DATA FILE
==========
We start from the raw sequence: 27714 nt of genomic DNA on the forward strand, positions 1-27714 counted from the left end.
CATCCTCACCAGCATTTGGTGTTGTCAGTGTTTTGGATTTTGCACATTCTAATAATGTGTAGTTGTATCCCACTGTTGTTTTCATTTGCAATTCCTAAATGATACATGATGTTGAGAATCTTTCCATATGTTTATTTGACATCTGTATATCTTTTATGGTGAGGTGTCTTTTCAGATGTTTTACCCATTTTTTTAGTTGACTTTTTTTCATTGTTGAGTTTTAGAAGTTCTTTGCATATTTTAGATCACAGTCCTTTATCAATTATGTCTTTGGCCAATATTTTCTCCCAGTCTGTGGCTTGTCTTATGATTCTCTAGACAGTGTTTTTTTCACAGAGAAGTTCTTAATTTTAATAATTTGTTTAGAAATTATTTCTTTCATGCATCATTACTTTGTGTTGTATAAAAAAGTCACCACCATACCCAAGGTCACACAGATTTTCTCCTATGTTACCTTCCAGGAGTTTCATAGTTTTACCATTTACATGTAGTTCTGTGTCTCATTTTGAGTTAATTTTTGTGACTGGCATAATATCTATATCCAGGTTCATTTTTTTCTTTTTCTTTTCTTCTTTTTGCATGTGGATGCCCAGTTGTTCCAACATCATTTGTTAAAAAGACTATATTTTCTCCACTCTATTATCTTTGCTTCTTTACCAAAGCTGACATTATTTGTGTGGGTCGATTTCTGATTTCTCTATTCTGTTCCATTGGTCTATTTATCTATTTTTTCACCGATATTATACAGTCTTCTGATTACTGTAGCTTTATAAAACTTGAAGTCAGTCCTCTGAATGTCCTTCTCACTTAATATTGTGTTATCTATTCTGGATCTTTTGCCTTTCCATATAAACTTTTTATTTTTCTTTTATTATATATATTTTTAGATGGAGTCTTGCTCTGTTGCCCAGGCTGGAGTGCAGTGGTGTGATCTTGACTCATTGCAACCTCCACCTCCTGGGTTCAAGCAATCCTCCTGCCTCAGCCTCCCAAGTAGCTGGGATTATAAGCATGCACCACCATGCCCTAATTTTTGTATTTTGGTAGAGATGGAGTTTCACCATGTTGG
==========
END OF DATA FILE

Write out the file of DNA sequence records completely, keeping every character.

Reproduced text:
We start from the raw sequence: 27714 nt of genomic DNA on the forward strand, positions 1-27714 counted from the left end.
CATCCTCACCAGCATTTGGTGTTGTCAGTGTTTTGGATTTTGCACATTCTAATAATGTGTAGTTGTATCCCACTGTTGTTTTCATTTGCAATTCCTAAATGATACATGATGTTGAGAATCTTTCCATATGTTTATTTGACATCTGTATATCTTTTATGGTGAGGTGTCTTTTCAGATGTTTTACCCATTTTTTTAGTTGACTTTTTTTCATTGTTGAGTTTTAGAAGTTCTTTGCATATTTTAGATCACAGTCCTTTATCAATTATGTCTTTGGCCAATATTTTCTCCCAGTCTGTGGCTTGTCTTATGATTCTCTAGACAGTGTTTTTTTCACAGAGAAGTTCTTAATTTTAATAATTTGTTTAGAAATTATTTCTTTCATGCATCATTACTTTGTGTTGTATAAAAAAGTCACCACCATACCCAAGGTCACACAGATTTTCTCCTATGTTACCTTCCAGGAGTTTCATAGTTTTACCATTTACATGTAGTTCTGTGTCTCATTTTGAGTTAATTTTTGTGACTGGCATAATATCTATATCCAGGTTCATTTTTTTCTTTTTCTTTTCTTCTTTTTGCATGTGGATGCCCAGTTGTTCCAACATCATTTGTTAAAAAGACTATATTTTCTCCACTCTATTATCTTTGCTTCTTTACCAAAGCTGACATTATTTGTGTGGGTCGATTTCTGATTTCTCTATTCTGTTCCATTGGTCTATTTATCTATTTTTTCACCGATATTATACAGTCTTCTGATTACTGTAGCTTTATAAAACTTGAAGTCAGTCCTCTGAATGTCCTTCTCACTTAATATTGTGTTATCTATTCTGGATCTTTTGCCTTTCCATATAAACTTTTTATTTTTCTTTTATTATATATATTTTTAGATGGAGTCTTGCTCTGTTGCCCAGGCTGGAGTGCAGTGGTGTGATCTTGACTCATTGCAACCTCCACCTCCTGGGTTCAAGCAATCCTCCTGCCTCAGCCTCCCAAGTAGCTGGGATTATAAGCATGCACCACCATGCCCTAATTTTTGTATTTTGGTAGAGATGGAGTTTCACCATGTTGG